In what was arguably the most competitive & exciting NBA Finals series since the Boston-LA era of the 80's, the Miami Heat emerged victorious over the Dallas Mavericks in game six, 95-92, to win their first, ever championship. Ironically, the Mavericks, led by Coach of the Year, Avery Johnson, had never lost four games in a row this year. Coach Pat Riley, the team's general manager who took over from Stan Van Gundy early in the season, said it best after the team's momentous triumph, "it was our time."
The MVP of the NBA Finals was Heat guard Dwayne Wade, who emerged as a bonafide superstar. Wade averaged over 34 points during the series, third best among players in their first NBA final, behind Rick Barry & Allen Iverson, but ahead of hall of famers Michael Jordan & Jerry West. In his usual humble manner, upon receiving the trophy, he dedicated it to his coaches, teammates & family. Wade, in just his third year with the Heat, was encouraged by another young superstar, LeBron James, after Dallas won the first two games in Dallas rather convincingly. What advice did King James impart? He simply said, "be aggressive, drive to the basket, get to the line & play your game."
Heat center Shaquille O'Neal, who came to Miami in a trade involving several players, was the first to pull the 24 year-old Chi-town native, take him under his wing & set the stage for what has become a changing of the guard between a seasoned veteran & mature youngster. O'Neal has three rings from his three-peat success in LA. He told Wade he expected nothing less than another championship ring or two from the tandem. When O'Neal was not in foul trouble, he was effective. But it was their supporting cast & bench who carried them through adversity.
Starters Udonis Haslem, Antoine Walker & Jayson Williams were steady throughout the series. Alonzo Mourning, Gary Payton & James Posey were magnificent off the bench, particularly in the final game, when they rallied from 13 down in the second quarter to take a 49-48 lead into the locker room at halftime in a hostile Dallas environment. In the late 80's, the bad boys of Detroit taught us defense wins championhips. Zoe finished with five blocks & six rebounds, Posey's defense of MVP candidate Dirk Nowitzki was outstanding & Payton matched the Dallas guards' intensity when he was on the court.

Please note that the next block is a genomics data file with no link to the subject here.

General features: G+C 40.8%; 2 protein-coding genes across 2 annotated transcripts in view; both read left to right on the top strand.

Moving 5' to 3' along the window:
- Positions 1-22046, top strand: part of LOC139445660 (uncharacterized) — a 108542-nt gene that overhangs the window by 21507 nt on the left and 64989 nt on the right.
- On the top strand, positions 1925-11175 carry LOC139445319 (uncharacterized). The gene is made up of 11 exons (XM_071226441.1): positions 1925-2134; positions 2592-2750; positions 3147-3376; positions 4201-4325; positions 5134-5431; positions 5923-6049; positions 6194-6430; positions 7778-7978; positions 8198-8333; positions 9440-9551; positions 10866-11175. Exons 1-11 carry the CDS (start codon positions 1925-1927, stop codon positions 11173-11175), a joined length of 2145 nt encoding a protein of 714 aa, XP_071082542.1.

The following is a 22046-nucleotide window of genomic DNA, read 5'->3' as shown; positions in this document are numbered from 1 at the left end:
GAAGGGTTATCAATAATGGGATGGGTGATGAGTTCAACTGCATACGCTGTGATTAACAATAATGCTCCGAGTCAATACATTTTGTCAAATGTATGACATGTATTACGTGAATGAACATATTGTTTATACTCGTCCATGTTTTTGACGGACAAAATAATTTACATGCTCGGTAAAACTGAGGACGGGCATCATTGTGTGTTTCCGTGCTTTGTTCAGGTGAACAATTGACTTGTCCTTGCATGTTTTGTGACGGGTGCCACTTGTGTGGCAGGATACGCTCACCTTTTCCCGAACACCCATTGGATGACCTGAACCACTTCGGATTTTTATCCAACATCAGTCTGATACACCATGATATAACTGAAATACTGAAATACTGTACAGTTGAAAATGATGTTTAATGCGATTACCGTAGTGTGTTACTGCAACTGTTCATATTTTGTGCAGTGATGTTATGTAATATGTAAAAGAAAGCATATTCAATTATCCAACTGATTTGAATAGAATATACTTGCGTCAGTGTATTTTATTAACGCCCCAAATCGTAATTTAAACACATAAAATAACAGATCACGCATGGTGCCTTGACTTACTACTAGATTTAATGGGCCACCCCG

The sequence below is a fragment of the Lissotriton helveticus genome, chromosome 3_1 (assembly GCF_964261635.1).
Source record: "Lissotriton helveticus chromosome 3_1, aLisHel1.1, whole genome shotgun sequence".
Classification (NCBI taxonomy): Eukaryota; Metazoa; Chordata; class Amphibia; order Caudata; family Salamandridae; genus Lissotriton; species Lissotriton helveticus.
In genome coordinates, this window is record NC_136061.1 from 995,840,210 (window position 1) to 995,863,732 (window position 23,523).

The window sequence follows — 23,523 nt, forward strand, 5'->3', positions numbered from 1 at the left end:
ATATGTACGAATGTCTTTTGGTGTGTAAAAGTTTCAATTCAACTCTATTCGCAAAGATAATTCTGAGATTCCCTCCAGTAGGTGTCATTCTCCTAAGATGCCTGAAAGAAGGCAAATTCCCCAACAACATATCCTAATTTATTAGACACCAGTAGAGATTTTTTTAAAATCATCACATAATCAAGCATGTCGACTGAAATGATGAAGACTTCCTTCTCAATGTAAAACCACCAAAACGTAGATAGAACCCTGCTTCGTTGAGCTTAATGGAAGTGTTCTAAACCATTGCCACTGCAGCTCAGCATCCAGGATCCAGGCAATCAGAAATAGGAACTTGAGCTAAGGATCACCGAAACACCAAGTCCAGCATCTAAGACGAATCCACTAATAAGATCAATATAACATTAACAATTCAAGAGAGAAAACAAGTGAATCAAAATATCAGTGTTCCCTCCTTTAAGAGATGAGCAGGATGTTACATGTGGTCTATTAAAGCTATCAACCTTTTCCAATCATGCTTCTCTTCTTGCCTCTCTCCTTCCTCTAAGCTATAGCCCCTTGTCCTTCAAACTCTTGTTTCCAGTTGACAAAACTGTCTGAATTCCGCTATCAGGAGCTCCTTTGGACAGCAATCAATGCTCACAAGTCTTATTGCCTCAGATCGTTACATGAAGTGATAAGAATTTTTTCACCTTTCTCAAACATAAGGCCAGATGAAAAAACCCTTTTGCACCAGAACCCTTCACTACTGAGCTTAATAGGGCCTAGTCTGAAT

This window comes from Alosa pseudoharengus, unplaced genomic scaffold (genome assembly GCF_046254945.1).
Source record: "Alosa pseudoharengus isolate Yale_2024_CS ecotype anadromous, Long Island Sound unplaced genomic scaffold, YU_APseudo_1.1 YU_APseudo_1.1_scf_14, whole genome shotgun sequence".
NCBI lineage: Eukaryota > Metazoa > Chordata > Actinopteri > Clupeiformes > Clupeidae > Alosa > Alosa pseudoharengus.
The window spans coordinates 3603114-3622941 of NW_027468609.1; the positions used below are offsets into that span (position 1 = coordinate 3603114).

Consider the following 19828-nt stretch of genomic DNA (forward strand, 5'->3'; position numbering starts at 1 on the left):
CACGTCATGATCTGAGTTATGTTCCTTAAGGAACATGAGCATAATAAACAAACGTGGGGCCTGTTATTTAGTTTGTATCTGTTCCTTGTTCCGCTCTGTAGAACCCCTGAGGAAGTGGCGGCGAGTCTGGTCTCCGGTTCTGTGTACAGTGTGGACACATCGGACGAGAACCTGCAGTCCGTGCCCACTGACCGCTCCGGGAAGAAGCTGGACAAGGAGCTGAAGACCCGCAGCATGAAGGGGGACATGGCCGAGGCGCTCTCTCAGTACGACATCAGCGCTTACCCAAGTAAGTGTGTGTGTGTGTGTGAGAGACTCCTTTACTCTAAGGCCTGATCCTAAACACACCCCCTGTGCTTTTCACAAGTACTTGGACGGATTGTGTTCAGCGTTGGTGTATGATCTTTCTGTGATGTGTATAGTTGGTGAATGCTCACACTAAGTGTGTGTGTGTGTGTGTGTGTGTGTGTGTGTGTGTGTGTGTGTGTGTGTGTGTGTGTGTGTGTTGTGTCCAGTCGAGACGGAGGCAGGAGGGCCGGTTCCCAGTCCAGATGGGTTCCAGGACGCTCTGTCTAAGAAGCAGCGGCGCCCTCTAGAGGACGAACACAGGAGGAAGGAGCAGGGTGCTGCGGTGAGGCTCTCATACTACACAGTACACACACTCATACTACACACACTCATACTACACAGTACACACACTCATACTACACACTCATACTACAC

Riley, affectionately known by his players as 'Riles' spoke highly of "the 15 strong on this team." In fact, in a move which paralelled his '88 title defense as LA head coach, on June 8 he told his team they'd be victorious on June 20: the date they clinched the title. No one expected Miami to get past 2004 NBA Champions & last year's finalist Detroit Pistons in the Eastern Conference series. But as Houston Rockets coach Rudy Tomjanovich poignantly remarked after his team - defeating a, then, young Shaq's Orlando Magic squad - repeated in 1995, "never underestimate the heart of a champion."
I enjoyed every game of the finals series. Dallas, severely hampered in game five due to a controversial suspension of Jerry Stackhouse when he gave a hard foul to Shaq in game four, played the opening quarter of game six the way they did the first two games. They passed efficiently, ran when they had an edge, spaced the floor & tore the roof off with their blistering shooting pace. Nowitzki & Terry were big in the first quarter, hitting from all parts of the court, giving Miami little time to set up their excellent team defensive strategies.
As Payton, Posey & Zoe entered the game in the second quarter, those easy shots became harder to fall because the Mavericks' players were looking at fresh feet, long arms & outsretched hands. One of the themes of the series was the many times both teams would go on runs of ten, or twelve unanswered points, only to have a time out stop their flow. Both coaches made adjustments as the game resembled a chess match of athletic ability & tenacious teamwork. In the end, it was the resillience of the Heat, whose uncanny combination of fiery youngsters & mature veterans hit clutch free throws, forced turnovers & induced Nowitzki to a woeful fourth quarter shooting percentage.
- mark j. tuggle
- harlem, usa
- same-gender-loving contemporary descendant of enslaved africans. community activist, feminist, health educator, independent filmmaker, mentor, playwright, poet & spiritual being. featured at, in & on africana.com, afrikan poetry theatre, angel herald, bejata dot com, bet tonight with tavis smiley, blacklight online, black noir, brooklyn moon cafe, gmhc's barbershop, klmo-fm, lgbt community services center, longmoor productions, nuyorican poets cafe, our corner, poz, pulse, rolling out new york, rush arts gallery, saint veronica's church, schomburg center for research in black culture, sexplorations, the citizen, the new york times, the soundz bar, the trenton times, the village voice, upn news, uzuri, venus, vibe, wbai-fm, wnyc-fm & wqht-fm. volunteered with adodi, bailey house, inc., black men's xchange-new york, colorofchange.org, drug policy alliance, east harlem tutorial program, imagenation film & music festival, presente.org, save darfur coalition, the enough project, the osborne association, the sledge group & your black world. worked on films with maurice jamal & heather murphy. writing student of phil bertelsen & ed bullins. email@example.com.